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4. program emphasis


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2012 4-H Program Support

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4. program emphasis

  1. 1. Program EmphasisProgram Emphasis
  2. 2. 4-H STRATEGIC PLAN Imperatives Programs Include1: Leadership, • Government, • Community Service,Personal • Leadership,Development, and • Character, • Global Awareness,Citizenship • Bullying, • Financial Planning, • Consumer Decision Making2: Health and • Foods, Nutrition, • Sports Nutrition,Wellness • Active Living3: Agriculture • Science of Agriculture • Livestock, • Plants, • Vet. Medicine4: Natural Resources • Water, • Environment, • Shooting Sports, Wildlife, • Sportsfishing5: Science, • Science Projects (including Discover Science Method), • PhotographyEngineering, and • VideographyTechnology6: Other • Any programs not fitting into one of the other five imperatives
  4. 4. SUGGESTED: 4HYD Five Program Plan: These are THREE OUTPUTS• The 4HYD Unit has tried to simplify model plans for more streamline reporting and to make it easier to plan and report 4HYD Programs. For outputs, the following have been developed: – 4-H FCS Output Plan – program management for foods, nutrition, fashion, healthy living, etc. – 4-H Livestock Output Plan – program management plan for livestock (validation, county trainings, project trainings, major show entry, etc. – 4-H Management Output Plan – program management plan for club meetings, 4-H Council, volunteer development, general curriculum enrichment, etc.
  5. 5. Suggestion: Two Outcome Programs Outreach Oriented Traditional OrientedDef’n – develop an outcome Def’n – develop an outcomeprogram that reaches a non- program that reaches an audiencetraditional, meaningful group. that you program towardThis could mean utilizing an throughout the year. This should beenrichment curriculum to reach something you are already doing.the audience. The only significant step to add is an outcome based evaluation.Examples include: Ag Fair Days, Examples include: Leaders 4 LifeSafety Camps, Balancing Food (council focused), Food Challenge,and Play, Take a Stand, Keys to Livestock Education, Photography,the Courthouse, etc. Consumer Decision Making, etc. Why? We need to concentrate on measuring the most impactful things we do.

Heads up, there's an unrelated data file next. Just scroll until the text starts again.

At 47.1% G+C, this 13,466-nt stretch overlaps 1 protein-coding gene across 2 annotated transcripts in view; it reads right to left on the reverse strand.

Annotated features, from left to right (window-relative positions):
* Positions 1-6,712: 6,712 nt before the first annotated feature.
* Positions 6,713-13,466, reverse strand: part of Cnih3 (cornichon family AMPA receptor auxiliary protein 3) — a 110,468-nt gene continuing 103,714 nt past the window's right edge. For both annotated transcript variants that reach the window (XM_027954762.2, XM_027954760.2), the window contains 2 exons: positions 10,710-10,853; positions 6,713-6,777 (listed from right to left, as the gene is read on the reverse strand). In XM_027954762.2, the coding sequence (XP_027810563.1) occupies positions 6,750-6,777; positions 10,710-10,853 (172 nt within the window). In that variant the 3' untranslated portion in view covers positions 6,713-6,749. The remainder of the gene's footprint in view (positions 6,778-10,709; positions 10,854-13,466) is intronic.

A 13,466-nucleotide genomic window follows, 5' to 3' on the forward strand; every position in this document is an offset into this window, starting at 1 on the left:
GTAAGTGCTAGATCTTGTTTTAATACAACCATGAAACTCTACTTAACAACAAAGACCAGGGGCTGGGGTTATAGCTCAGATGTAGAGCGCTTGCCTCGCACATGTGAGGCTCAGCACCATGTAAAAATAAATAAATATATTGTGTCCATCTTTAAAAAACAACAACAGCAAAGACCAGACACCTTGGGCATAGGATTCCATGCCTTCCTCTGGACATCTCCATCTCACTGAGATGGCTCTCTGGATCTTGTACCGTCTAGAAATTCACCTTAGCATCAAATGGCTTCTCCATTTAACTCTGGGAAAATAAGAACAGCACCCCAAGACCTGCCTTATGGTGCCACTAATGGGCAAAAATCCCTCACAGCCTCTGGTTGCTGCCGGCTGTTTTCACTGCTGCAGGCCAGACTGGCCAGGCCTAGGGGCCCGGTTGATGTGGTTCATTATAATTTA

6. 6. PROGRAMS OF INTEREST• Texas Proud• Texas 4-H Golf Challenge• Quality Counts• Leaders 4 Life• 4-H Sports Nutrition• 4-H Food Challenge• Photography• Take a Stand• One day 4-H
  7. 7. Texas Proud of Texas Agriculture Amy 979.845.6533
  8. 8. Need• A large portion of youth today are unaware of the harm the agriculture industry is in. This harm comes from a group of people who do not understand what farmers, ranchers, and other agriculture entities do and the importance they hold to our current state of living.• The only way to fight the battle of those who fail to realize agriculture’s importance is to tell the story of the young people who have grown up living and breathing agriculture.
  9. 9. Interest• The youth of Texas, especially 4-H, FFA and young Farm Bureau members understand this need as well. Therefore, there is an interest in this program as it allows for students to take factual message about the agriculture industry and adapt them in ways they see fit.• The interest is also fueled by the fact that students are allowed to make this project their own in fun and creative ways—we just give them the framework to do so.
  10. 10. Cost• Depending on the activities planned by the youth, the cost to implement this program can vary.• At the least, the program is completely free as it encourages youth to communicate the Texas Proud of Texas Agriculture messages via social media, public speeches, and with letters to various publications.• The program also encourages an event to promote the positives of agriculture.• However, these events are youth driven and can cost as little or as much as these groups would like them to be.• If funding is needed, school groups, agriculture commodity groups, and various agriculture centered businesses could be approached for sponsorships.
  11. 11. Objectives1. Effectively recognize a need for the Texas Proud messages to be at the forefront of our local communities2. Create short and succinct messages about agriculture based on the Texas Proud messages and your own experiences3. Relaying agriculture facts to others based on the 3 Texas Proud messages
  12. 12. Lessons• Lessons to Teach• Point 1-Food Security• Point 2-Feeding America• Point 3-Trust• Texas Proud Overview & Purpose• Texas Proud – Lets Get Social!• Texas Proud – Give a Speech!• Texas Proud – Planning an Event• Texas Proud – Talking to the Media
  13. 13. Opportunities• Opportunities for kids (contests, competitive events, etc)• Texas Proud of Texas Agriculture Essay Contest (Deadline Sept. 15)• AG4U Day at the Houston Livestock Show & Rodeo• Year-round advocating events hosted by 4-H youth